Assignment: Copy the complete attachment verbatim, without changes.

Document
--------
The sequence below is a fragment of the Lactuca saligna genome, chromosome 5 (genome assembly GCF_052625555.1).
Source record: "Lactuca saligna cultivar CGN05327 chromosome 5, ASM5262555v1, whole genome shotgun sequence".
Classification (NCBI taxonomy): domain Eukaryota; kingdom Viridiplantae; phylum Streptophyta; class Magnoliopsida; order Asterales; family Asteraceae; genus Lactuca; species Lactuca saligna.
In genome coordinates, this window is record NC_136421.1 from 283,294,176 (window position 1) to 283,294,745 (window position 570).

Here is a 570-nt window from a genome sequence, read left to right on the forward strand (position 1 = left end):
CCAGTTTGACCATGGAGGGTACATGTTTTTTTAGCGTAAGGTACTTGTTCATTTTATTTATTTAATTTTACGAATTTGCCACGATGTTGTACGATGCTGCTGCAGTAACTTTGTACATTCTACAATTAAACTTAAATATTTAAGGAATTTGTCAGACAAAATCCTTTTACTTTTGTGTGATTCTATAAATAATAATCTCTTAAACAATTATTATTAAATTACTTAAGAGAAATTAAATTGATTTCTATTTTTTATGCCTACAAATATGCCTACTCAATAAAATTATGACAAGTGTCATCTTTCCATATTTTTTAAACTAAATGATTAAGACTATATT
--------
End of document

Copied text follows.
The sequence below is a fragment of the Lactuca saligna genome, chromosome 5 (genome assembly GCF_052625555.1).
Source record: "Lactuca saligna cultivar CGN05327 chromosome 5, ASM5262555v1, whole genome shotgun sequence".
Classification (NCBI taxonomy): domain Eukaryota; kingdom Viridiplantae; phylum Streptophyta; class Magnoliopsida; order Asterales; family Asteraceae; genus Lactuca; species Lactuca saligna.
In genome coordinates, this window is record NC_136421.1 from 283,294,176 (window position 1) to 283,294,745 (window position 570).

Here is a 570-nt window from a genome sequence, read left to right on the forward strand (position 1 = left end):
CCAGTTTGACCATGGAGGGTACATGTTTTTTTAGCGTAAGGTACTTGTTCATTTTATTTATTTAATTTTACGAATTTGCCACGATGTTGTACGATGCTGCTGCAGTAACTTTGTACATTCTACAATTAAACTTAAATATTTAAGGAATTTGTCAGACAAAATCCTTTTACTTTTGTGTGATTCTATAAATAATAATCTCTTAAACAATTATTATTAAATTACTTAAGAGAAATTAAATTGATTTCTATTTTTTATGCCTACAAATATGCCTACTCAATAAAATTATGACAAGTGTCATCTTTCCATATTTTTTAAACTAAATGATTAAGACTATATT